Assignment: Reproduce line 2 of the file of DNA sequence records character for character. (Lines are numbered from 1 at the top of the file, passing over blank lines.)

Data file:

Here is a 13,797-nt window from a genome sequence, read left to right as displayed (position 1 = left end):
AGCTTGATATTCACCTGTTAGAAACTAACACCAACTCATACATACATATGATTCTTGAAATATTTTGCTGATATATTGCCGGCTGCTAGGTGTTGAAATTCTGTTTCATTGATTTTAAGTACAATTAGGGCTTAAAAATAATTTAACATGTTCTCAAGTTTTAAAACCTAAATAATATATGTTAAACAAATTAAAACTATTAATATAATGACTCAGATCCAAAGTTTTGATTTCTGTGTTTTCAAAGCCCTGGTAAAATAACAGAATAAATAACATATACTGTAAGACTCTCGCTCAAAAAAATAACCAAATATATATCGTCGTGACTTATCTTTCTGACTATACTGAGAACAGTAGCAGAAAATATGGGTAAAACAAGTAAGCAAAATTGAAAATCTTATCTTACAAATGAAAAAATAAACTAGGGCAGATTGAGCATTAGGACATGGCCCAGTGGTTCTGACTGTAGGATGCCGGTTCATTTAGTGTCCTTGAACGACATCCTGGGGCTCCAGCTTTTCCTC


AGCTTGATATTCACCTGTTAGAAACTAACACCAACTCATACATACATATGATTCTTGAAATATTTTGCTGATATATTGCCGGCTGCTAGGTGTTGAAATTCTGTTTCATTGATTTTAAGTACAATTAGGGCTTAAAAATAATTTAACATGTTCTCAAGTTTTAAAACCTAAATAATATATGTTAAACAAATTAAAACTATTAATATAATGACTCAGATCCAAAGTTTTGATTTCTGTGTTTTCAAAGCCCTGGTAAAATAACAGAATAAATAACATATACTGTAAGACTCTCGCTCAAAAAAATAACCAAATATATATCGTCGTGACTTATCTTTCTGACTATACTGAGAACAGTAGCAGAAAATATGGGTAAAACAAGTAAGCAAAATTGAAAATCTTATCTTACAAATGAAAAAATAAACTAGGGCAGATTGAGCATTAGGACATGGCCCAGTGGTTCTGACTGTAGGATGCCGGTTCATTTAGTGTCCTTGAACGACATCCTGGGGCTCCAGCTTTTCCTC